Being physically fit is great and those who manage to balance a workout a few times a week are definitely taking a step in the right direction. However, the saying is always true that too much of anything is bad for you and overtraining is no exception. Overtraining is a surefire way to set back your workout routine and your health so it’s important to learn what to do and not do to keep this from happening.
There isn’t just one bad thing that can occur when you over train, there are several. First, overtraining can cause your workouts to become even harder to do and complete. When this happens, you tend to feel exhausted earlier and less likely to push your workouts further. Your progress can be set back greatly from overtraining. Too much strain on your body can cause your immune system to become weaker, making you more prone to getting sick. This means you can’t build up your body enough to stay healthy. Even getting too many colds can knock the wind out of you when your immune system is already down on its defenses. One of the great side effects of overtraining is the increased risk of injury. Pushing your body to the limits through a workout can cause a number of injuries, from muscle strain to joint pain and even slipped disks. Overtraining can also simply make you not want to workout. When you’re burned out from too much daily exercise, you’ll lose motivation to maintain your fitness schedule, which will basically undo all your progress.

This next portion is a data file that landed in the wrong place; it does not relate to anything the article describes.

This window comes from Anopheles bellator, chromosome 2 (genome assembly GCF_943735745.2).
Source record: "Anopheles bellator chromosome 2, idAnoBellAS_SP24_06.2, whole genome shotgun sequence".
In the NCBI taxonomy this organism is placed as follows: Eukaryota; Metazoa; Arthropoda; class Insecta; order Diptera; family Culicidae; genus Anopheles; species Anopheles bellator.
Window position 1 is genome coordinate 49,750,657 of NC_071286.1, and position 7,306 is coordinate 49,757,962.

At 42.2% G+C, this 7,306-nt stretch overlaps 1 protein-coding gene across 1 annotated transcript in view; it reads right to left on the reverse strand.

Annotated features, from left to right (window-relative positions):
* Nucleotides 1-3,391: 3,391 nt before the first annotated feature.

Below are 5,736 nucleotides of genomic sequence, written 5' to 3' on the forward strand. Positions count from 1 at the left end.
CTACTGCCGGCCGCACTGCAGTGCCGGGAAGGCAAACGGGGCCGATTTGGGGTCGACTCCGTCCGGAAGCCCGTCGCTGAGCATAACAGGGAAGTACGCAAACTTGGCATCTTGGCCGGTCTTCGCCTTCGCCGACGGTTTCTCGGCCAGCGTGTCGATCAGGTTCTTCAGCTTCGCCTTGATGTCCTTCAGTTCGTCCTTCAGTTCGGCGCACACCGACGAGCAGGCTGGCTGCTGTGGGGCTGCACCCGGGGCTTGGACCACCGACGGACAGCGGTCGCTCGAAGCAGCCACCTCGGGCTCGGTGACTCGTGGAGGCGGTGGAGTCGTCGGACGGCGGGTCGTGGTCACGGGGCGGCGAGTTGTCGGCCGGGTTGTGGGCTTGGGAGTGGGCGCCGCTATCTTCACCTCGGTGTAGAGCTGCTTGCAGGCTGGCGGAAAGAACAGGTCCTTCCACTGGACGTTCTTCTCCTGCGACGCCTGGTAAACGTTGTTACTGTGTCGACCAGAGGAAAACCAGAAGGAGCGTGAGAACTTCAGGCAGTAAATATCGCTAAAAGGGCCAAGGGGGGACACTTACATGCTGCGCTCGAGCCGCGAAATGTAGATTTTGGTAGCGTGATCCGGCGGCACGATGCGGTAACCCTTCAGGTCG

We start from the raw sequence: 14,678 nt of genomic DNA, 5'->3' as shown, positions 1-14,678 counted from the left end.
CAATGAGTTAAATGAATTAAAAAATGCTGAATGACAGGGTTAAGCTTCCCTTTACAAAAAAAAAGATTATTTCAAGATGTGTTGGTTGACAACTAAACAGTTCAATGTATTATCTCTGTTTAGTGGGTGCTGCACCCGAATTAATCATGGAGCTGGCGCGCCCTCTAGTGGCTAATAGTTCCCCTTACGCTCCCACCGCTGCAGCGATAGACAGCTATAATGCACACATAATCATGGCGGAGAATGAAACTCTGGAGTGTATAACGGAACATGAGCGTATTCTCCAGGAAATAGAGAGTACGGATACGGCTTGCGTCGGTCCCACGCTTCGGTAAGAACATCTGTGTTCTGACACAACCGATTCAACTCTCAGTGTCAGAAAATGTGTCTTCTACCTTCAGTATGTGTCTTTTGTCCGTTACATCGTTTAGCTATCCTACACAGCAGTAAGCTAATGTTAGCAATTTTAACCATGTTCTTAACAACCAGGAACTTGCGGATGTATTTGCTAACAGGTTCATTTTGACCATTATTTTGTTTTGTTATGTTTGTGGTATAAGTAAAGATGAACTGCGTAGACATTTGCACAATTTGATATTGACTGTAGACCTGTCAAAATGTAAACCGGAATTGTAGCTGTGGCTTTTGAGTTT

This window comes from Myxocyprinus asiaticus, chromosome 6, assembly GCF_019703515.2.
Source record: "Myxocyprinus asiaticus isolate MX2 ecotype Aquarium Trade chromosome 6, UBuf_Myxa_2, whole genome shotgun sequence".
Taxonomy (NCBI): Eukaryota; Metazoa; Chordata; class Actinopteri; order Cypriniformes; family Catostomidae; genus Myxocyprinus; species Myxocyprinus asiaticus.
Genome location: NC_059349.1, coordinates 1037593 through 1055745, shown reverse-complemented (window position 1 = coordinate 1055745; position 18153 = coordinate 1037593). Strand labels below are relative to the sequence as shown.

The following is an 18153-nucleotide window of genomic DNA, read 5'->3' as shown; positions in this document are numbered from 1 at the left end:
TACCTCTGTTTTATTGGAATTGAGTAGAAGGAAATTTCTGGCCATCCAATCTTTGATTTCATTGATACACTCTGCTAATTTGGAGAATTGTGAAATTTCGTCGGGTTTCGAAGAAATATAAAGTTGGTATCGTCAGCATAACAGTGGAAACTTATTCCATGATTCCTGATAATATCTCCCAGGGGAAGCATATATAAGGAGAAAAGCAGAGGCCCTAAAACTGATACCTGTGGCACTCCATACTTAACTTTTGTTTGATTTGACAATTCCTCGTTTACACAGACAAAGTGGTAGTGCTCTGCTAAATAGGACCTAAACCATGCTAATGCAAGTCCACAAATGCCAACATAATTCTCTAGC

One way to prevent overtraining is to know your body and your stats, especially your heart rate. If you notice that during your workout, your heart rate is slower than usual during intervals that could be a sign that your body is suffering from overtraining and needs a break. Another sign to watch for is if your heartbeat speeds up as you start your workout instead of later on in your routine. This means your heart rate zone is overworked and doesn’t know when to adjust to your workout levels. If your heart rate increases by 10% more than your normal rate, you could be suffering from overtraining. Check your heartbeat each morning and monitor your heart rate. If you notice that it’s increased over time, that’s a sure sign that your body is in overdrive and needs to slow down.
To prevent overtraining in the first place, you’ll have to discipline yourself and learn moderation. Chances are you don’t need to do an extensive workout 5-6 days out of the week for 2 hours. Cut back and try to do 30 minutes to one hour of exercise every other day, or however else you think you can fit it into your schedule. It also helps to keep a diary of your progress. Note what exercises you’ve done and for how long, as well as the dates and time. Play around with different schedules and see which one works best. If you start to experience signs of overtraining, write that down in your diary, too, and make some changes to your workout. Note whether those changes had any impact on how you feel.